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Yemen separatists assisted by Iran, says US

American ambassador names Lebanon-based separatist leader as having received support from Iran

Gulf News

Sana’a: Iran is working with southern secessionists in Yemen to expand its influence and destabilise the strategic region around the Strait of Hormuz, the US envoy to Yemen was quoted as saying on Sunday.

Yemen’s state news agency Saba cited US Ambassador Gerald Feierstein as accusing Iran of supporting south Yemeni leaders trying to revive the formerly independent state of South Yemen, and naming Ali Salem Al Beidh, who runs a pro-independence satellite TV station from Lebanon, as one of them.

“There is evidence that proves Iran’s support to some extreme elements of the southern movement [Al Hirak],” Feierstein was quoted by Saba as saying in remarks reported in Arabic.

“Ali Salem Al Beidh resides in Beirut and receives financial support from the Iranian government. We have no doubt that he is responsible for efforts to foil the Gulf initiative [for democratic transition in Yemen] by supporting the calls for secession.”

Yemen is grappling with Al Qaida terrorists and Houthi rebels in the north as well as the southern separatists. Its location flanking top oil producer Saudi Arabia — Iran’s regional adversary — and major shipping lanes have made restoring its stability an international priority.

Yemen’s Gulf neighbours, led by Saudi Arabia, sponsored a deal that saw veteran strongman Ali Abdullah Saleh step down last February after a year of protests and allowed his deputy, Abd Rabbo Mansour Hadi, to take office.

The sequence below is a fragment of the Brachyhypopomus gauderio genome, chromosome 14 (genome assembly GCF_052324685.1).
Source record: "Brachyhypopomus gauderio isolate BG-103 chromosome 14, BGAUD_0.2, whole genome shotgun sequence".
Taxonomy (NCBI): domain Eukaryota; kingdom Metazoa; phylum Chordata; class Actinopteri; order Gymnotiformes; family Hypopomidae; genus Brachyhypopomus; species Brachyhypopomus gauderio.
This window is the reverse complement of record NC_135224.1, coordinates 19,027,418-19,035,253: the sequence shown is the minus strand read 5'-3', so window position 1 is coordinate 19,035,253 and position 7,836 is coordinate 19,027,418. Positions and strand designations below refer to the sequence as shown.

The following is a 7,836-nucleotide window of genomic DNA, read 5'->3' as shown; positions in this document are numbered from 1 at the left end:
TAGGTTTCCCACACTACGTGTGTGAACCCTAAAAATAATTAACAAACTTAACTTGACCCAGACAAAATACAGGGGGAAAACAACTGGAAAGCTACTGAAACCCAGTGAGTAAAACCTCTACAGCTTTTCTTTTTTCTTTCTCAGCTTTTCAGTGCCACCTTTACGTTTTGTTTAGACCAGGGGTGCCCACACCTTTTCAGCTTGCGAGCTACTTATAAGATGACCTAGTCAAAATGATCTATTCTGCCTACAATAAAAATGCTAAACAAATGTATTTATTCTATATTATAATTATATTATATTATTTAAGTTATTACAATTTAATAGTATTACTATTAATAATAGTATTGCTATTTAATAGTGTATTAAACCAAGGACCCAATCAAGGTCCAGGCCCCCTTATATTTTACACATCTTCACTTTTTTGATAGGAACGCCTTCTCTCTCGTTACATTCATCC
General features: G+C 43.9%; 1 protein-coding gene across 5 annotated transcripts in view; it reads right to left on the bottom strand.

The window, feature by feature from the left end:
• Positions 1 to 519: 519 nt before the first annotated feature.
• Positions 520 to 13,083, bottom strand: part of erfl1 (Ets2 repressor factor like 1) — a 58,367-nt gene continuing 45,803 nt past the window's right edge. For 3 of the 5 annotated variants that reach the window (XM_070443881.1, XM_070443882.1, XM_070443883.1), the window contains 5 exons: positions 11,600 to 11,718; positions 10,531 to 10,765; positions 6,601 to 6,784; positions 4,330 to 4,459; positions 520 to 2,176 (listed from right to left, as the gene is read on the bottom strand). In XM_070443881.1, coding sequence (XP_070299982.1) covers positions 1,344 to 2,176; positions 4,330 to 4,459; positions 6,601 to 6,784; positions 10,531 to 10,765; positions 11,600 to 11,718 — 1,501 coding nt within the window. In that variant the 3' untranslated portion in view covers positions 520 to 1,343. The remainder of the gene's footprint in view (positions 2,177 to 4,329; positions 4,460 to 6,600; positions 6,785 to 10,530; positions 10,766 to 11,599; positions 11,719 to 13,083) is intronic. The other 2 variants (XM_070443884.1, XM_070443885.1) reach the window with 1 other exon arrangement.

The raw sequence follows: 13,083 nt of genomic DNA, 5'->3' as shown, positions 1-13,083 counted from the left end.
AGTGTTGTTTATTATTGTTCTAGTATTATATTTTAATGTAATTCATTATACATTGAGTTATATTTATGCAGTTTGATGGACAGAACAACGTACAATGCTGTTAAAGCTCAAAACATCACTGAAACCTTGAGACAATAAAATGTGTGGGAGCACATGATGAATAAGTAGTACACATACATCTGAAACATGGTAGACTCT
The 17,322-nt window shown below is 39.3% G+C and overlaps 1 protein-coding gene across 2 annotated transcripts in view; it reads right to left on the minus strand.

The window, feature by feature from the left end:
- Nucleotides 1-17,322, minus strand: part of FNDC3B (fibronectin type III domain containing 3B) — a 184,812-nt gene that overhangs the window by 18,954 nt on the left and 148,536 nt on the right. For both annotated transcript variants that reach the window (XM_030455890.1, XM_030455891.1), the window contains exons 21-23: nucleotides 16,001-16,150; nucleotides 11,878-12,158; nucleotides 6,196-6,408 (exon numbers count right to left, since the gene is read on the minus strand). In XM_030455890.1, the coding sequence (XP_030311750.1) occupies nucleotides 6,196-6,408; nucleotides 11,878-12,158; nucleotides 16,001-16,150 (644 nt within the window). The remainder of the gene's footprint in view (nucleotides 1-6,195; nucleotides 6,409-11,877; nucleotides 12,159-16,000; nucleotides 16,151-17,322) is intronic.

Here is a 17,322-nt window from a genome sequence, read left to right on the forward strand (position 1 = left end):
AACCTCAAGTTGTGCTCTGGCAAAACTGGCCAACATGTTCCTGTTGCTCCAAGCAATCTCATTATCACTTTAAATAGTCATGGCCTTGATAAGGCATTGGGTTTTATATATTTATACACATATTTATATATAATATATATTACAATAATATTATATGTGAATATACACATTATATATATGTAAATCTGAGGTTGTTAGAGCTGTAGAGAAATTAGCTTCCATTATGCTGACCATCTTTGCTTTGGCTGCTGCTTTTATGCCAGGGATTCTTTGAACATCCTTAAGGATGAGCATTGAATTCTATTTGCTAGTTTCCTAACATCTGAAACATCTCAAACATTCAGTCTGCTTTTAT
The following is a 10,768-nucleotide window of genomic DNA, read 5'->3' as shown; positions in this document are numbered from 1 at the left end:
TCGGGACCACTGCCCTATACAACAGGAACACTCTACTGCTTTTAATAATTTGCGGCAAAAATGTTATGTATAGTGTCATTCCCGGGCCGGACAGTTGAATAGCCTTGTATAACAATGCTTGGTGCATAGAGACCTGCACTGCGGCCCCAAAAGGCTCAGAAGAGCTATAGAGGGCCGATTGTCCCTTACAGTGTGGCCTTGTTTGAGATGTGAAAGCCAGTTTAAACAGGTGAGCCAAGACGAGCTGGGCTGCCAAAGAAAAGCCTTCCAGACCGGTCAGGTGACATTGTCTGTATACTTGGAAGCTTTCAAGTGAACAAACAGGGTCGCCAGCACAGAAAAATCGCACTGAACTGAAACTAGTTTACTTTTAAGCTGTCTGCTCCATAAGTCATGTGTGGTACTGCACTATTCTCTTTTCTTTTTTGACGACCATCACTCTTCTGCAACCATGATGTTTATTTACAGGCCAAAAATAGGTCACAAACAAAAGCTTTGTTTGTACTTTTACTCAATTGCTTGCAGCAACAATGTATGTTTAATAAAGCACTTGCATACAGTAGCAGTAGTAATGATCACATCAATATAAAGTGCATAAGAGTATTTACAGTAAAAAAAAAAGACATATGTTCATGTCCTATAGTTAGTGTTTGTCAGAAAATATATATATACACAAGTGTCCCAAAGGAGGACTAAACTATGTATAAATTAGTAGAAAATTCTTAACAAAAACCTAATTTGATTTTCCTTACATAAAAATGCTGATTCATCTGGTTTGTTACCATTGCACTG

The power transfer deal mandates Hadi to oversee reforms during a two-year interim period to ensure a transition to democracy, including amending the constitution and restructuring the armed forces to break the Saleh family’s grip.

The process is expected to lead to presidential and parliamentary elections in 2014.

But efforts to convene a national reconciliation dialogue central to reform have met resistance from some south Yemeni separatist leaders such as Beidh.

Al Beidh failed in a civil war in 1994 to reverse the unification of north and south Yemen four years earlier.

Most of Yemen’s fast-declining oil reserves are in the south, but many southerners complain that northerners in the capital Sana’a have discriminated against them and usurped their resources. The central government denies any discrimination.

Yemeni officials have also accused Iran of backing the Houthi rebels who operate in northern Yemen. Iran denies any interference in Yemen’s affairs.